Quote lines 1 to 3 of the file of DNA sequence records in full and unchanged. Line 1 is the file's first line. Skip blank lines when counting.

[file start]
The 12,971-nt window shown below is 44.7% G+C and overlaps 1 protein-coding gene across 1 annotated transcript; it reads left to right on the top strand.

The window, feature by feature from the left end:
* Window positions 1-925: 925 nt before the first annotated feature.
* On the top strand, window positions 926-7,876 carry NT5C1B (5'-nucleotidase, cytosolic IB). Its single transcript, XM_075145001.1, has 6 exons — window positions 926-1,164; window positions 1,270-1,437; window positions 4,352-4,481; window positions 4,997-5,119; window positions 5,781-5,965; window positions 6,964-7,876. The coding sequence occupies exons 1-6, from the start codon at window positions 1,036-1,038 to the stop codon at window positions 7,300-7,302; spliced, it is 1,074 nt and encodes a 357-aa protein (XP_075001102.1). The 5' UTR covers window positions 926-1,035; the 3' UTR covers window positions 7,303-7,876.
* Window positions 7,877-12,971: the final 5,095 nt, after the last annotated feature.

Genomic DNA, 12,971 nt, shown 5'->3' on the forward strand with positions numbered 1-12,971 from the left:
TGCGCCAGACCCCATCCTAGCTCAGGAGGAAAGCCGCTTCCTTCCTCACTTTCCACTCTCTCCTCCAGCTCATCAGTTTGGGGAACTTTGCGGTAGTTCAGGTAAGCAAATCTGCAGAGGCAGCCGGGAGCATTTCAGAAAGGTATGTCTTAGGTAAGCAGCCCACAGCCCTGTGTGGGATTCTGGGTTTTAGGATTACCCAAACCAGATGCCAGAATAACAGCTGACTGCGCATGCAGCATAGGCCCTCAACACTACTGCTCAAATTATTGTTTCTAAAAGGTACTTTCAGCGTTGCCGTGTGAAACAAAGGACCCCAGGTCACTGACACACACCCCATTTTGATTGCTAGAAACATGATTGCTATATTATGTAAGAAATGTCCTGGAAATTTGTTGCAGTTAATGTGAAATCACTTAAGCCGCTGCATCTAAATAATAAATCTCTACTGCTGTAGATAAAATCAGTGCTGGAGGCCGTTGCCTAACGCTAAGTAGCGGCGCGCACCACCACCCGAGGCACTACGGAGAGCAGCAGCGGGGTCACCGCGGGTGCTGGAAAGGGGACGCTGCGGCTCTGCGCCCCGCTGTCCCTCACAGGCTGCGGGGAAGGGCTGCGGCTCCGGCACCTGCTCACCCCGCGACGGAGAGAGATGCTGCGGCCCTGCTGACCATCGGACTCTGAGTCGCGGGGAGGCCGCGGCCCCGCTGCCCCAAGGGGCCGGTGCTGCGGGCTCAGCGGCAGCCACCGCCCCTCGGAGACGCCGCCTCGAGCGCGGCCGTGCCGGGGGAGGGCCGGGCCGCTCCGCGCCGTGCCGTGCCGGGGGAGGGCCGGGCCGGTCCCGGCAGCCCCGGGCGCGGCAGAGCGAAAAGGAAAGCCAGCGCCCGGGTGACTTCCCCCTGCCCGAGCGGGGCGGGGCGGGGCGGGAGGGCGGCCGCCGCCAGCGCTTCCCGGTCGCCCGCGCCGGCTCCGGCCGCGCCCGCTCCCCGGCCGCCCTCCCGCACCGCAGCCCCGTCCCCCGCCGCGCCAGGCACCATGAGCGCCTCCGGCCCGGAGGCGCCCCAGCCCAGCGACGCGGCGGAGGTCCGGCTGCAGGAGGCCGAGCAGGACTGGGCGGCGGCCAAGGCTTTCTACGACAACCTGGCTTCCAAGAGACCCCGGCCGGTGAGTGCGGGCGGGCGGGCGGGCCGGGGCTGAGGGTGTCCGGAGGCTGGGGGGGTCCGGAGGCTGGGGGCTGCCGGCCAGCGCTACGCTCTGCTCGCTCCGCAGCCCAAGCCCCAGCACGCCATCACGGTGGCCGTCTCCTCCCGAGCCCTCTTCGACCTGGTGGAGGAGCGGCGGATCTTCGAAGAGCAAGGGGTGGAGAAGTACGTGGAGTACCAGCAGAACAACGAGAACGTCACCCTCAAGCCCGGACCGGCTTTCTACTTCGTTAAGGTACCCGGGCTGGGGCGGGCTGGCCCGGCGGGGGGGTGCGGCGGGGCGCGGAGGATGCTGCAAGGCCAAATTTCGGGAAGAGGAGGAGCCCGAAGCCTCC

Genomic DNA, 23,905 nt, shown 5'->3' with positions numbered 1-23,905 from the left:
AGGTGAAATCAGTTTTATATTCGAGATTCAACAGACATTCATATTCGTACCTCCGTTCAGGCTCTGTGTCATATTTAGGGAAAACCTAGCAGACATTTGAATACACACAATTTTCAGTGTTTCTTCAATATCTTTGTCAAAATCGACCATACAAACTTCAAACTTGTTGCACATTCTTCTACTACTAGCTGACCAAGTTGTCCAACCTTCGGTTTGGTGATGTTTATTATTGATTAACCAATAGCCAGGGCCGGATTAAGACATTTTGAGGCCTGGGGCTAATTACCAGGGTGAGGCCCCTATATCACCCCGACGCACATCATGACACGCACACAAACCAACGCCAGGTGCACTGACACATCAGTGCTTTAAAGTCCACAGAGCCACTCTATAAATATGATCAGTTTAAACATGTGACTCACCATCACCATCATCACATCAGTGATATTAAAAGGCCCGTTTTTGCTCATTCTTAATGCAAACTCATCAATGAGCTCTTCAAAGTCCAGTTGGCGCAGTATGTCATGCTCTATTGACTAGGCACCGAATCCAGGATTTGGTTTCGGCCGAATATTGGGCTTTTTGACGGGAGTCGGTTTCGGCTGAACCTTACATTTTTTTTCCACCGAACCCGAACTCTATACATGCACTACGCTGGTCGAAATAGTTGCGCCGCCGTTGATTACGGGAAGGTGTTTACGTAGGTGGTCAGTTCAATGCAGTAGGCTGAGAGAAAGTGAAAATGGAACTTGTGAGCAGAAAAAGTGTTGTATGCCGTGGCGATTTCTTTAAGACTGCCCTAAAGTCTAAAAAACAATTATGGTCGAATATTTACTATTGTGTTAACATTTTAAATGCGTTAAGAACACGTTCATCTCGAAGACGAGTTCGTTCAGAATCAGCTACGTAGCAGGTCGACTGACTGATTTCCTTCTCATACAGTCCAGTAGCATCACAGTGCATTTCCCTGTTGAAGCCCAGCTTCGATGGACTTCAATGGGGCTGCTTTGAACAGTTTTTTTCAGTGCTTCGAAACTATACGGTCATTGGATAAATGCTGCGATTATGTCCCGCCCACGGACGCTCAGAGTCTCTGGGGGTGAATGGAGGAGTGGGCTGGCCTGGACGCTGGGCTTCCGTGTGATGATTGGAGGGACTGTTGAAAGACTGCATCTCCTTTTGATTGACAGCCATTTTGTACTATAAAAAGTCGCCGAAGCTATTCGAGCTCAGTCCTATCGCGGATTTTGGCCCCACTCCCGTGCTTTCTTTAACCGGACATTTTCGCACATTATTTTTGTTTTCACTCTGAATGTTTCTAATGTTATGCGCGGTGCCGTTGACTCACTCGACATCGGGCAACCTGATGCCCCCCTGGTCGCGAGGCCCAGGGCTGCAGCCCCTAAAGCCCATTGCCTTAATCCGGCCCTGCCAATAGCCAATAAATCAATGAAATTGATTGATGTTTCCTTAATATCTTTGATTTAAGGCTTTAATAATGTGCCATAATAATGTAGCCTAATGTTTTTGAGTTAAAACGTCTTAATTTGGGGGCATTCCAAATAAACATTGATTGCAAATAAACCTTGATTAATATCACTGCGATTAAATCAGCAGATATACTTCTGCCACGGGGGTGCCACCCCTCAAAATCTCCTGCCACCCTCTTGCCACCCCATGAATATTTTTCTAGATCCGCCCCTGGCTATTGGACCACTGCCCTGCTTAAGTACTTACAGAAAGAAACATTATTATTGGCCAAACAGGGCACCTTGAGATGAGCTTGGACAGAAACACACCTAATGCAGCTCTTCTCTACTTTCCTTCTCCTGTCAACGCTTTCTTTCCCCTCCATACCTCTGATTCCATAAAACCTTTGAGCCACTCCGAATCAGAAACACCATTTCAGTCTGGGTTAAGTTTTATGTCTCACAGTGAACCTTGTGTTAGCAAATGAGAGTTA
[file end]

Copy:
The 12,971-nt window shown below is 44.7% G+C and overlaps 1 protein-coding gene across 1 annotated transcript; it reads left to right on the top strand.

The window, feature by feature from the left end:
* Window positions 1-925: 925 nt before the first annotated feature.